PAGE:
In the Cultural Insight team at Kantar Added Value we like to keep a close eye on what Nike is doing. Despite being a highly commercialised and established brand, it takes on a disruptive role in culture by driving conversation around sport, health and wellbeing. The latest Nike disruption comes in the form of the Nike Pro Hijab (note the potential double meaning of ‘Pro’), a high-performance hijab designed for Muslim women athletes who cover their hair. As with all Nike products, the Hijab Collection is technically adept and has elevated a simple item of clothing to become an athletic asset. The move has unsurprisingly prompted a wide range of responses from excitement and praise to accusations of misogyny and dollar-chasing – The Guardian reports that the Islamic market is projected to be worth more than $5trillion by 2020.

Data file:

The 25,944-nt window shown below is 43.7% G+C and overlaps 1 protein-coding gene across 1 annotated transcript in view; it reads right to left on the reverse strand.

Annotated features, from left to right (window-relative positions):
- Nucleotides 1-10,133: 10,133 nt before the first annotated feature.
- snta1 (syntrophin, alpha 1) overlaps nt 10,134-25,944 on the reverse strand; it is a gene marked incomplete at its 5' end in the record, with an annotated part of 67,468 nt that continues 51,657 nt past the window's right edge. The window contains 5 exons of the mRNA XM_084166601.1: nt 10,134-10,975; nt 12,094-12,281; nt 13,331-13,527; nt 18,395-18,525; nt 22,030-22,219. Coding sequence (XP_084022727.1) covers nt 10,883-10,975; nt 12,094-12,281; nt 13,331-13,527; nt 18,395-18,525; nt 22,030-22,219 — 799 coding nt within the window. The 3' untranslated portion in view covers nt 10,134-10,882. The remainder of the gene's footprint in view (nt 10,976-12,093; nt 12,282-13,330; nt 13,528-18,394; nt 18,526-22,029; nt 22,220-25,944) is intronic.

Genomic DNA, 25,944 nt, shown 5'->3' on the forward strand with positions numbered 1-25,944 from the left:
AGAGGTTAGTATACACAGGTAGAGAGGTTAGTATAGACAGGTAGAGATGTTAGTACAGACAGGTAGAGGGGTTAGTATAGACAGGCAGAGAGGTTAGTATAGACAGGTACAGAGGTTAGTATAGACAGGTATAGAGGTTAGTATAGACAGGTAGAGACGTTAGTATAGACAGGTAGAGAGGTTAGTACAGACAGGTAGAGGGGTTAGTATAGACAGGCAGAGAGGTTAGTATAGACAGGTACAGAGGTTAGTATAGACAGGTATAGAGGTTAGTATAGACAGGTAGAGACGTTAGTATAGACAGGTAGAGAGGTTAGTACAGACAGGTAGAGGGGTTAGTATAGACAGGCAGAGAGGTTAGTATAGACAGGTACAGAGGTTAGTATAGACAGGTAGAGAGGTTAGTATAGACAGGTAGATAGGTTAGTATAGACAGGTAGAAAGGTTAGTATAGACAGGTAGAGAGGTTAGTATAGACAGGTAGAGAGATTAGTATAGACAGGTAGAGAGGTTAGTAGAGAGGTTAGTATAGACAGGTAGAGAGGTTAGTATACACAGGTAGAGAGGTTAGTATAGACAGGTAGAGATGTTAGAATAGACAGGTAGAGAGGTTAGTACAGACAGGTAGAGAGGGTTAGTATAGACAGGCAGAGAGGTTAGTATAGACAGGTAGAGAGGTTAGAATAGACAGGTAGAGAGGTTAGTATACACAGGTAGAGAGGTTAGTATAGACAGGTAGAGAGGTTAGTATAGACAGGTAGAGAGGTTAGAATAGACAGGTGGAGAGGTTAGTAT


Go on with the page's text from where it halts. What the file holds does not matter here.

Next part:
Nike developed the product in collaboration with Muslim athletes with the overall objective of removing barriers for Muslim women in sport, following from the Nike definition, ‘if you have a body, you are an athlete’. It is uplifting to see this spirit of inclusivity extend into their product designs, especially at such a politically fractious time where women’s bodies, Islam and the intersection between the two, are under constant scrutiny, debate and attack.